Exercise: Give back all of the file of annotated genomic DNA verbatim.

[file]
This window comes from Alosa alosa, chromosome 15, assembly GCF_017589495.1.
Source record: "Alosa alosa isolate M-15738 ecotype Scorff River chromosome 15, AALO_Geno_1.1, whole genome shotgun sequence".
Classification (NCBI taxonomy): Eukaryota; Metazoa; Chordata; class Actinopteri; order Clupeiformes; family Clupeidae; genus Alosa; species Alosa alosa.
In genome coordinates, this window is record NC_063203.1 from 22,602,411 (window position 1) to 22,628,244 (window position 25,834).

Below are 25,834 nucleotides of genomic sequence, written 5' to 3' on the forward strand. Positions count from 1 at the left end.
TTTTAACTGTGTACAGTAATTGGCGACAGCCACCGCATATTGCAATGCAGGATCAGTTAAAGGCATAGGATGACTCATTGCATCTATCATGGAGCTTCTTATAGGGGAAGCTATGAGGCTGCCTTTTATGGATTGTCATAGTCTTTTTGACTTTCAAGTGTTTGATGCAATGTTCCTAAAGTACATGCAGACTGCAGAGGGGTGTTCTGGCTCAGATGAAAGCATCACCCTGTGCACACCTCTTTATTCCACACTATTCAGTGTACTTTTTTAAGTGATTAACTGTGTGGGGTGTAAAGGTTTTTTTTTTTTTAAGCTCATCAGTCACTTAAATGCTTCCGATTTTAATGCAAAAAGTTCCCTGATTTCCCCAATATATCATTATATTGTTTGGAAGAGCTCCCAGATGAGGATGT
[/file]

This window comes from Alosa alosa, chromosome 15, assembly GCF_017589495.1.
Source record: "Alosa alosa isolate M-15738 ecotype Scorff River chromosome 15, AALO_Geno_1.1, whole genome shotgun sequence".
Classification (NCBI taxonomy): Eukaryota; Metazoa; Chordata; class Actinopteri; order Clupeiformes; family Clupeidae; genus Alosa; species Alosa alosa.
In genome coordinates, this window is record NC_063203.1 from 22,602,411 (window position 1) to 22,628,244 (window position 25,834).

Below are 25,834 nucleotides of genomic sequence, written 5' to 3' on the forward strand. Positions count from 1 at the left end.
TTTTAACTGTGTACAGTAATTGGCGACAGCCACCGCATATTGCAATGCAGGATCAGTTAAAGGCATAGGATGACTCATTGCATCTATCATGGAGCTTCTTATAGGGGAAGCTATGAGGCTGCCTTTTATGGATTGTCATAGTCTTTTTGACTTTCAAGTGTTTGATGCAATGTTCCTAAAGTACATGCAGACTGCAGAGGGGTGTTCTGGCTCAGATGAAAGCATCACCCTGTGCACACCTCTTTATTCCACACTATTCAGTGTACTTTTTTAAGTGATTAACTGTGTGGGGTGTAAAGGTTTTTTTTTTTTTAAGCTCATCAGTCACTTAAATGCTTCCGATTTTAATGCAAAAAGTTCCCTGATTTCCCCAATATATCATTATATTGTTTGGAAGAGCTCCCAGATGAGGATGT